Decimal Math on EVM

Add decimal math to the EVM by adding the following OPCODEs:


A Decimal defined as c∗10^q with c (coefficiant) and q (exponent) taken from the stack and interpreted as int256.

Why decimal?

Most calculations conducted by humans work with decimal values. E.g. 0.1 is a very commonly used number, but cannot be represented in binary finitely.

Why exp, ln, sin?

exp, ln, sin are universal functions. Combining exp and ln allows one to compute powers (a^b = exp(b*ln(a))), which gives access to all polynomials. From sin, one can derive all of trigonometry. In total, we get all elementary functions

This invites mathematical finance, machine learning, science, digital arts and more to Ethereum.

It allows one to solve integrals, differential equations, optimize and so much more.


The EVM is a virtual machine and thereby not restricted by hardware. Usually, assembly languages provide OPCODEs that reflect the ability of the hardware. In a virtual machine, we have no such limitations and nothing stops us from adding more complex OPCODEs, as long as fair gas is paid. At the same time, we do not want to clutter the OPCODEs library.

OPCODE definitions

DECADD a+b OpCode = 0xd0 (ac, aq, bc, bq, precision) → (cc, cq)
DECNEG -a OpCode = 0xd1 (ac, aq) → (bc, bq)
DECMUL a*b OpCode = 0xd2 (ac, aq, bc, bq, precision) → (cc, cq)
DECINV 1/a OpCode = 0xd3 (ac, aq, precision) → (bc, bq)
DECEXP exp(a) OpCode = 0xd4 (ac, aq, precision, steps) → (bc, bq)
DECLN ln(a) OpCode = 0xd5 (ac, aq, precision, steps) → (bc, bq)
DECSIN sin(a) OpCode = 0xd6 (ac, aq, precision, steps) → (bc, bq)

precision is the # of digits kept. steps for DECEXP and DECSIN are the # of Taylor expansion steps. steps for DECLN is the depth of the continued fractions expansion.


I have implemented these OPCODEs already, as part of the ETHOnline hackathon (2023); pls see the link at the bottom.

My plan for the hackathon was submitting an EIP. I was not aware that a discussion on this forum was required beforehand.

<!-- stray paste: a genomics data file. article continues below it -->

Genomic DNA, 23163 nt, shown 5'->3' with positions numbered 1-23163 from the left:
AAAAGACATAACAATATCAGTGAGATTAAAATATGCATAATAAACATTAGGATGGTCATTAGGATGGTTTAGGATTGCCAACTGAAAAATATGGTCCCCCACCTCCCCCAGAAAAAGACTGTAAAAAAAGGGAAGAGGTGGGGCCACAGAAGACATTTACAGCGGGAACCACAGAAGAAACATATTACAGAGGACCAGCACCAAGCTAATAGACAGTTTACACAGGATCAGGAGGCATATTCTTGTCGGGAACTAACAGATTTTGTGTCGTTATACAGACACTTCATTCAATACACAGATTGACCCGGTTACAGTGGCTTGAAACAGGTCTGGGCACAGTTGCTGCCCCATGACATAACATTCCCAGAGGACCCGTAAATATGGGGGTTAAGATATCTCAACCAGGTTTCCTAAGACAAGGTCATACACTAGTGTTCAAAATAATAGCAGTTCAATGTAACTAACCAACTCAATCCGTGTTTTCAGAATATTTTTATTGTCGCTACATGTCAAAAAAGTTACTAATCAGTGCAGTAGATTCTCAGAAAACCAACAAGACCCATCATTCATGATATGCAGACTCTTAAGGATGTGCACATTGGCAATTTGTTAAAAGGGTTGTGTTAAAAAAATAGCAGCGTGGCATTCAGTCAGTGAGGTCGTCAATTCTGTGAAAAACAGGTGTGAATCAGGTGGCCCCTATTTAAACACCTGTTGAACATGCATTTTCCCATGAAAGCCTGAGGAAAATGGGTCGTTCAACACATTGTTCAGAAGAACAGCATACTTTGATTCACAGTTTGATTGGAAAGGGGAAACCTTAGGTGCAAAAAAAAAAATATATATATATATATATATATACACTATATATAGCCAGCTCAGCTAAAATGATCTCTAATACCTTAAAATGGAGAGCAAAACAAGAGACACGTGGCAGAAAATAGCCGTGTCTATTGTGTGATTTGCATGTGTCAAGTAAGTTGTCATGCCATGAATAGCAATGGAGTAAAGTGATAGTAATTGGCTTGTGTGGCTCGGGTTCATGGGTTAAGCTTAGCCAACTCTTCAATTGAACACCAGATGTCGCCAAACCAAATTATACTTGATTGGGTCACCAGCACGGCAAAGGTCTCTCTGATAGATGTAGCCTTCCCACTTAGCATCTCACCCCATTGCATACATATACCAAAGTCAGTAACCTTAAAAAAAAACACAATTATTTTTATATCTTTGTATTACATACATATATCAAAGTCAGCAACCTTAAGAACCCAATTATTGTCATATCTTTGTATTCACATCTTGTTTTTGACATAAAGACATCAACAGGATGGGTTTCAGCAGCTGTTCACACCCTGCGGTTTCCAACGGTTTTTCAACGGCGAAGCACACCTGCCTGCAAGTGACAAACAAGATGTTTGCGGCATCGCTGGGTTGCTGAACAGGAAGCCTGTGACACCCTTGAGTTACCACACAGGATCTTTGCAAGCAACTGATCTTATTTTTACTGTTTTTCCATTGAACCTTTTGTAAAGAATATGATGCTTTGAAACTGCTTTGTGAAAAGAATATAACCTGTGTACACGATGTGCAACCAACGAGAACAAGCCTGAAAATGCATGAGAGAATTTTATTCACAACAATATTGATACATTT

More details can be found in the, incl. gas considerations, etc. Not sure whether I should rewrite those things here.

The geth implementation is functional, with precise gas costs, charged double. It is currently named EVM+, to suggest that this is like going from a basic calculator (EVM) to a scientific calculator (EVM+). I will soon run an (open) EVM+ node and welcome anyone to do the same.

Two first examples that work, as Yul smart contracts:

The BlackScholes formula, gas cost ca. 32k.
A single sigmoid Neuron, gas cost ca. 24k.

The actual charged gas is currently doubled.

repo: GitHub - 1m1-github/EVMPlus: add decimal math to EVM

live node: EVMPlus/ at main · 1m1-github/EVMPlus · GitHub

EIP: Add EIP: EVM decimal math by 1m1-github · Pull Request #7904 · ethereum/EIPs · GitHub


Amazing work, @1m1-github! This is clearly a huge upgrade to the EVM, with a number of different advantages. To me, the most important part of this EIP is how it leads to a brighter AI future.

Years from now, will artificial intelligence revolt against humankind in some sort of 2001 Space Odyssey nightmare? Maybe. With over 90% of ML and AI development going into adtech and surveillance technology, centralized companies’ developments largely contribute towards a future AI that wants to manipulate us, spy on us, and sell us things.

With this EIP, artificial intelligences can live on democratic, fully transparent distributed computers. These AIs, rather than growing ever more effective at supporting companies’ private interests, would instead grow ever more effective at supporting the democratically-decided interests of all humankind.

It also appears that this EIP has no downside. The use of these opcodes is optional, correct? So anyone who wants to use the existing opcodes for arithmetic can still use them, yes? This means it couldn’t have any negative effects on existing smart contracts either. Please correct me if I am wrong on this @1m1-github.

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ty … yes, the opcodes are completely independent from others … it benefits those that need some math … the others can ignore … the community would just need to decide whether it’s worth blocking 7 opcodes … i think yes